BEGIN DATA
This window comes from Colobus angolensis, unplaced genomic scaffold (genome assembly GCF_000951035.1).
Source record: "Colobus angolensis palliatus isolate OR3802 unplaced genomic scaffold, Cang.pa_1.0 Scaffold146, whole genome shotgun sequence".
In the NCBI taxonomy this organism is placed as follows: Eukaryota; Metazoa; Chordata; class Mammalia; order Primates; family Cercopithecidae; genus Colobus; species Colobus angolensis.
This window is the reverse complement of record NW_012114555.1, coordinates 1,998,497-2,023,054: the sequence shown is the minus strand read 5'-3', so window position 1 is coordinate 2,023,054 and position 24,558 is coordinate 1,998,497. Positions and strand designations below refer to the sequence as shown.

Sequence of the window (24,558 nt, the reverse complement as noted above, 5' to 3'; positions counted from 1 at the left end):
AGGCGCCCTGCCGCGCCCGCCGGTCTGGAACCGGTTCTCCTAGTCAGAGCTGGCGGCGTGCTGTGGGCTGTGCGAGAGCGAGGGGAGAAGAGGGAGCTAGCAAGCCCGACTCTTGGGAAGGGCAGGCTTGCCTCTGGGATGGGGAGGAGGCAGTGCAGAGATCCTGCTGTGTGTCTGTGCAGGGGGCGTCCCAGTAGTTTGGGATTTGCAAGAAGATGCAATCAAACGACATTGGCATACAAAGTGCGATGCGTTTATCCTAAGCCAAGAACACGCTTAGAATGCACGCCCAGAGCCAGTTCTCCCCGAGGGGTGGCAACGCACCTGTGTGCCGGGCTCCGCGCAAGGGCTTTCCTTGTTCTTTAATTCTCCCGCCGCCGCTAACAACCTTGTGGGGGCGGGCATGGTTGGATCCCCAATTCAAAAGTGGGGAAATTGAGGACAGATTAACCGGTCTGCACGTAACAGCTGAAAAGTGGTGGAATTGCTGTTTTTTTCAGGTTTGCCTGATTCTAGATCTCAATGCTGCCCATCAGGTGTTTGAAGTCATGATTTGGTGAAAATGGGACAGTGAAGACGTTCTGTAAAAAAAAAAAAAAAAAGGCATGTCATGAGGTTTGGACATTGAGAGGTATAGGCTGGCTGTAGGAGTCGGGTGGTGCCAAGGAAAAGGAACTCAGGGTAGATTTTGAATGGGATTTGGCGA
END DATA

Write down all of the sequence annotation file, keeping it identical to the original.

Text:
This window comes from Colobus angolensis, unplaced genomic scaffold (genome assembly GCF_000951035.1).
Source record: "Colobus angolensis palliatus isolate OR3802 unplaced genomic scaffold, Cang.pa_1.0 Scaffold146, whole genome shotgun sequence".
In the NCBI taxonomy this organism is placed as follows: Eukaryota; Metazoa; Chordata; class Mammalia; order Primates; family Cercopithecidae; genus Colobus; species Colobus angolensis.
This window is the reverse complement of record NW_012114555.1, coordinates 1,998,497-2,023,054: the sequence shown is the minus strand read 5'-3', so window position 1 is coordinate 2,023,054 and position 24,558 is coordinate 1,998,497. Positions and strand designations below refer to the sequence as shown.

Sequence of the window (24,558 nt, the reverse complement as noted above, 5' to 3'; positions counted from 1 at the left end):
AGGCGCCCTGCCGCGCCCGCCGGTCTGGAACCGGTTCTCCTAGTCAGAGCTGGCGGCGTGCTGTGGGCTGTGCGAGAGCGAGGGGAGAAGAGGGAGCTAGCAAGCCCGACTCTTGGGAAGGGCAGGCTTGCCTCTGGGATGGGGAGGAGGCAGTGCAGAGATCCTGCTGTGTGTCTGTGCAGGGGGCGTCCCAGTAGTTTGGGATTTGCAAGAAGATGCAATCAAACGACATTGGCATACAAAGTGCGATGCGTTTATCCTAAGCCAAGAACACGCTTAGAATGCACGCCCAGAGCCAGTTCTCCCCGAGGGGTGGCAACGCACCTGTGTGCCGGGCTCCGCGCAAGGGCTTTCCTTGTTCTTTAATTCTCCCGCCGCCGCTAACAACCTTGTGGGGGCGGGCATGGTTGGATCCCCAATTCAAAAGTGGGGAAATTGAGGACAGATTAACCGGTCTGCACGTAACAGCTGAAAAGTGGTGGAATTGCTGTTTTTTTCAGGTTTGCCTGATTCTAGATCTCAATGCTGCCCATCAGGTGTTTGAAGTCATGATTTGGTGAAAATGGGACAGTGAAGACGTTCTGTAAAAAAAAAAAAAAAAAGGCATGTCATGAGGTTTGGACATTGAGAGGTATAGGCTGGCTGTAGGAGTCGGGTGGTGCCAAGGAAAAGGAACTCAGGGTAGATTTTGAATGGGATTTGGCGA